Opinion | 03/24/2010
by David M. Oates, President
Oates Associates, Inc
Recent news articles and letters have criticized Metro East officials for questioning the Federal Emergency Management Agency (FEMA) flood mapping process. In my opinion, some of that coverage ignores important facts and places much more faith in federal bureaucrats from outside of the region than in our local elected and appointed officials.
Questioning the FEMA process is not "quibbling." It is a serious issue when 150,000 residents, who are already paying increased sales tax to fix the levees, are also asked to pay even more to insure against those same levees' failure. That the cost of insurance for residents and businesses in the region will likely exceed the cost of the levee repair is even more serious.
First, local officials aren't delaying the levee fix. As soon as the problem was brought to their attention, the three counties formed a new flood prevention district and implemented a tax to fund the repairs. Those officials continue to work for more funding, now that the Corps of Engineers has increased their estimate of the repair cost.
Second, while the Corps is not technically responsible for the levees, they participated in the original design and construction years ago, and have been involved in the evaluation of the levee condition since. The Corps also declined to "re-certify" the levees (this is where the locals are questioning the process) even though they are still working on studies to tell the levee owners what the problems are and what it will cost to fix them.
Third, some comments have misstated the flood risk that is shown in the FEMA studies. The record flood elevation occurred in 1993, the only flood over FEMA's 100-year level. No other flood -- 1973, 1995, or 2008 -- has exceeded the 100-year level. None of the floods, including FEMA's 500-year level, are expected to overtop the levees.
The problem is not water going over the levees, but water seeping under the levees. While a serious problem, the ability to predict the magnitude of the under-seepage problem and how to fix it is much more theoretical than simply addressing higher flood elevations. Computer modeling methods and required factors of safety have changed since the levees were built and continue to be evaluated. That a levee designed fifty years ago doesn't meet new standards isn't the fault of the local levee districts -- nor a reason to assume the levees will fail.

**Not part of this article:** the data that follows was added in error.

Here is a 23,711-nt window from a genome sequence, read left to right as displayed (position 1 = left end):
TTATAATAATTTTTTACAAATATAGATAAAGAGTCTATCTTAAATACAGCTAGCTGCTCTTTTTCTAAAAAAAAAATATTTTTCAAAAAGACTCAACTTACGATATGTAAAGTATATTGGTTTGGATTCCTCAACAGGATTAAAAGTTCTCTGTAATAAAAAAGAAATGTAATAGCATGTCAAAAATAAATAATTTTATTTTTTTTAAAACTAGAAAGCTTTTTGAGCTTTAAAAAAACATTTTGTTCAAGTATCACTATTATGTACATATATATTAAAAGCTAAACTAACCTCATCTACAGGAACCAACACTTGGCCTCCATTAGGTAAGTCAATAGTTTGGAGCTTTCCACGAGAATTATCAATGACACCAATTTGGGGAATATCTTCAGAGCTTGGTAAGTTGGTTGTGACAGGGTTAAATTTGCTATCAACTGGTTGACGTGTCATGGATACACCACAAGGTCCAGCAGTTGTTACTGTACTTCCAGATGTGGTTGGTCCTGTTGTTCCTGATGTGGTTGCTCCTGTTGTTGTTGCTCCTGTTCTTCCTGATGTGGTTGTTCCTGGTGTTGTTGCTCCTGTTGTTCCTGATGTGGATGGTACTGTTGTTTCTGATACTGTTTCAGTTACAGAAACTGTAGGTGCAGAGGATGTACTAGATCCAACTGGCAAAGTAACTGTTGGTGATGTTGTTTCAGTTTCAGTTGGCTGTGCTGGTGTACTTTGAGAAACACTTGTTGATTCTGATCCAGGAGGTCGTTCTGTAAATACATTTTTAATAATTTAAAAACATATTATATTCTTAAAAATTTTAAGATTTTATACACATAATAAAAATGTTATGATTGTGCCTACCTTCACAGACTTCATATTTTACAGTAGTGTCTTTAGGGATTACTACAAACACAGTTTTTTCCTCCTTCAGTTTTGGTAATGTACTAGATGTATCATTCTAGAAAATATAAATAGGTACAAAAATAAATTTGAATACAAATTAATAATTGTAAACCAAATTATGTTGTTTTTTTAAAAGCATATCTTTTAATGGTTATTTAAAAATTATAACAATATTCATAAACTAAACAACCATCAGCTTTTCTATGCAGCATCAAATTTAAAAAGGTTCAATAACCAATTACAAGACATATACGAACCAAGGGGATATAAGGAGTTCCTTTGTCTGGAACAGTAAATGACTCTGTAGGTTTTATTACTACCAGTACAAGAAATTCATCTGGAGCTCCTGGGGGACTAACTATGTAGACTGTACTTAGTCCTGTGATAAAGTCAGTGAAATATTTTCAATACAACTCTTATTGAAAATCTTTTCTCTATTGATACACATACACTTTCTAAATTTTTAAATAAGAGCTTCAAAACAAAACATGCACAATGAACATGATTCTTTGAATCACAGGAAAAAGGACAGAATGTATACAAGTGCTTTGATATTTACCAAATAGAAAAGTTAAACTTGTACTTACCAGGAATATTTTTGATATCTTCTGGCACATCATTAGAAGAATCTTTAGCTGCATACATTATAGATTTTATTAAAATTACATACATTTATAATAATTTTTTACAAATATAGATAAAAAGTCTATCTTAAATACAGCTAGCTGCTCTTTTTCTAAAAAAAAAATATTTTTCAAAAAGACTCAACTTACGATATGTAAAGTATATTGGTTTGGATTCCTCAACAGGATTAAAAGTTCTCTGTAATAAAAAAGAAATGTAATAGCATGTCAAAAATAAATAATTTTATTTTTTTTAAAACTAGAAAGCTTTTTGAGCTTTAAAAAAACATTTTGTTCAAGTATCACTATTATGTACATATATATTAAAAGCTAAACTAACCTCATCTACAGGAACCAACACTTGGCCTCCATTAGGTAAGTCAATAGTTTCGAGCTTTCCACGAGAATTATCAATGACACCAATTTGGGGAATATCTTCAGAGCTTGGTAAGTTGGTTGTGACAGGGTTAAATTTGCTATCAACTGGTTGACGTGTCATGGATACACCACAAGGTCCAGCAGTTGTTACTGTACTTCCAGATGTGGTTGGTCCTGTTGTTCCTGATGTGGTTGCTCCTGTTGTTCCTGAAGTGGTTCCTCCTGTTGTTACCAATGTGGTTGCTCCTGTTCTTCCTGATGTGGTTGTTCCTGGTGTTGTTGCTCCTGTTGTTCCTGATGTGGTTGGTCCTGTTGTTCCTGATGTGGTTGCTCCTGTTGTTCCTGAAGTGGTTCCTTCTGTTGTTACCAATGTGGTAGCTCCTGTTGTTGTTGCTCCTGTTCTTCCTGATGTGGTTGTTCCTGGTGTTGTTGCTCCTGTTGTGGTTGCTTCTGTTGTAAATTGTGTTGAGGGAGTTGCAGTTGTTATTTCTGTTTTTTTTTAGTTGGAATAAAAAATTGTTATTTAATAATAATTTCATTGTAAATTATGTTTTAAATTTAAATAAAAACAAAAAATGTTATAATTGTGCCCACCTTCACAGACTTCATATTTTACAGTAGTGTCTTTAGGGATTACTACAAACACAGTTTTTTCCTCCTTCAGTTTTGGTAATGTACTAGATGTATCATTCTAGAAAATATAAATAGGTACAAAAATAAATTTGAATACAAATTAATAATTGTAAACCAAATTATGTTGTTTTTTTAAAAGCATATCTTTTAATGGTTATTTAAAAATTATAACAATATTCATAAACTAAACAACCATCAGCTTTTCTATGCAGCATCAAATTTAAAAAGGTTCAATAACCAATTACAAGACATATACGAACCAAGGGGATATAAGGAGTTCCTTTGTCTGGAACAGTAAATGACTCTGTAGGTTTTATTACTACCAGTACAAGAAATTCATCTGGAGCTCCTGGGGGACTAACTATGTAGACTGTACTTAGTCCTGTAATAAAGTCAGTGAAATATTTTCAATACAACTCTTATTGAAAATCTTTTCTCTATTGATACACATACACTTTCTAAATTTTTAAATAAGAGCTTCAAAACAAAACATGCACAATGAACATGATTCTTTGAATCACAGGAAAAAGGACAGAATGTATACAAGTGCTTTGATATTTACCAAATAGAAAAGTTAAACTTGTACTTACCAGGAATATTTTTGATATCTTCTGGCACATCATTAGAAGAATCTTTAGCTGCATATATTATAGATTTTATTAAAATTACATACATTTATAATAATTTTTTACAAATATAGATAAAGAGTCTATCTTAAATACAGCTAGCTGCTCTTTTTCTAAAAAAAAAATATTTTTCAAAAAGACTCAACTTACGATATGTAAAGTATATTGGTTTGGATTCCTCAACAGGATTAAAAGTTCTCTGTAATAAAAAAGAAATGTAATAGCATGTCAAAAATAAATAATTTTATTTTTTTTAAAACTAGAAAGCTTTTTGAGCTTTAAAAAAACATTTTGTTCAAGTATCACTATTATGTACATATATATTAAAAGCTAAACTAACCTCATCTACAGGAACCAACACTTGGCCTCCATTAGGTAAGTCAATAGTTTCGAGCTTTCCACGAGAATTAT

Finally, some statements about the causes for increased flood risk (such as on-going engineering of the Mississippi River" and "secondary contributions from the levees") question the wisdom of development in this area. That opinion might be valid in areas where new development has taken place in previously unprotected flood plains, but in the Metro East, federally funded and built levees have been in place for fifty years. Those residents and businesses in the area should not be expected to pay twice for continued flood protection -- once for a tax to fix the levees and again for insurance.
David Oates is a principal of Oates Associates, Inc., a Collinsville, IL based engineering firm. Oates has over thirty years experience in drainage and public works projects. Oates Associates has evaluated the new FEMA flood maps for a number of communities and is currently part of a team preparing a Stormwater Master Plan for Madison County. Oates is also Past President of the Leadership Council of Southwestern Illinois and a member of their levee task force. He has also served as State President for the American Council of Engineering Companies/ Illinois and the Illinois Society of Professional Engineers.